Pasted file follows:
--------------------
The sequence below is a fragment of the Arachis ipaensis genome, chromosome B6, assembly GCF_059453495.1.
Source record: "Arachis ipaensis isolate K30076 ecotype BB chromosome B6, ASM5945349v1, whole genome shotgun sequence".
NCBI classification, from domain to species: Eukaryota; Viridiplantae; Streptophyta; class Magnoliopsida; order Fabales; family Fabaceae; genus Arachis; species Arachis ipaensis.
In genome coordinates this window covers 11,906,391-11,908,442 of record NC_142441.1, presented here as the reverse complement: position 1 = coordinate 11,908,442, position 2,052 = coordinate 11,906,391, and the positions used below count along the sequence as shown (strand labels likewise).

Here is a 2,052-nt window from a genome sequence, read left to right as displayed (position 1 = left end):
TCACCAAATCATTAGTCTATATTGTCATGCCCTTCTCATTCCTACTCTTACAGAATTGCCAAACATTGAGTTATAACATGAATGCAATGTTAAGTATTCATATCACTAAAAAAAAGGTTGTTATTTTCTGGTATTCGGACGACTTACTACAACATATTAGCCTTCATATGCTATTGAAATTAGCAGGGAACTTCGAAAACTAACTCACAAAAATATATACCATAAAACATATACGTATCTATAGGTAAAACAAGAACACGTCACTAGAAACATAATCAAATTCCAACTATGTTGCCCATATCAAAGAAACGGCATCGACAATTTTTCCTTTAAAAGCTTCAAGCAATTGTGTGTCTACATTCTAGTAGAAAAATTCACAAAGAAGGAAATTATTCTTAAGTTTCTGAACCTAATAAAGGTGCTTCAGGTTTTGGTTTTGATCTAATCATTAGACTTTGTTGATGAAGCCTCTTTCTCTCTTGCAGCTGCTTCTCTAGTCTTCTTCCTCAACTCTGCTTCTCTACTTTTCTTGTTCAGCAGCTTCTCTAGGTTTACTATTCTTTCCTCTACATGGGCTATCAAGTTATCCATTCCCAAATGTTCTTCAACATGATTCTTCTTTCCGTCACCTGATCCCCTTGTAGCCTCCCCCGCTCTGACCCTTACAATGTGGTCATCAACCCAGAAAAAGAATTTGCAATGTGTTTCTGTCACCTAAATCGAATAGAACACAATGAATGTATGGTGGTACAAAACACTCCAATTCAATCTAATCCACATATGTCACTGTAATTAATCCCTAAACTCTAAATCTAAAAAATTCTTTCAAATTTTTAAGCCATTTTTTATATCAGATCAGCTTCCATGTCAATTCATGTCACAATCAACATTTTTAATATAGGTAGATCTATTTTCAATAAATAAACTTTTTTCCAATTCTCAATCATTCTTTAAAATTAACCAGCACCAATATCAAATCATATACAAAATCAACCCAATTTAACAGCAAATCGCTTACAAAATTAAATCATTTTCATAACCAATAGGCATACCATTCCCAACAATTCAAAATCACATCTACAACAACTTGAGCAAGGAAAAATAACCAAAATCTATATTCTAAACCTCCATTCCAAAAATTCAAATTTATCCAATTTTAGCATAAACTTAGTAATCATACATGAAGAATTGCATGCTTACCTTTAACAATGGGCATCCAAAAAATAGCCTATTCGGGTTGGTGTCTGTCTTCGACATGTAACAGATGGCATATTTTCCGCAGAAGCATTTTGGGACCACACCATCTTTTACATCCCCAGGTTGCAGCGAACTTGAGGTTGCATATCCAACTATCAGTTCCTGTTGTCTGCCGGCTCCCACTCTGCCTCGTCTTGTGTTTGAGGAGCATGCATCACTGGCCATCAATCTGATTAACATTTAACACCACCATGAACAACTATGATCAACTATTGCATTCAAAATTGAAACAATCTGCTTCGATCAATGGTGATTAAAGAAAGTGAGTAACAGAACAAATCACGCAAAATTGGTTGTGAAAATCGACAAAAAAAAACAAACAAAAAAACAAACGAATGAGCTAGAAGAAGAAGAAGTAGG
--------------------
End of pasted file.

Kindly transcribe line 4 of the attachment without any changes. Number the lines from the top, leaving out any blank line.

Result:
In genome coordinates this window covers 11,906,391-11,908,442 of record NC_142441.1, presented here as the reverse complement: position 1 = coordinate 11,908,442, position 2,052 = coordinate 11,906,391, and the positions used below count along the sequence as shown (strand labels likewise).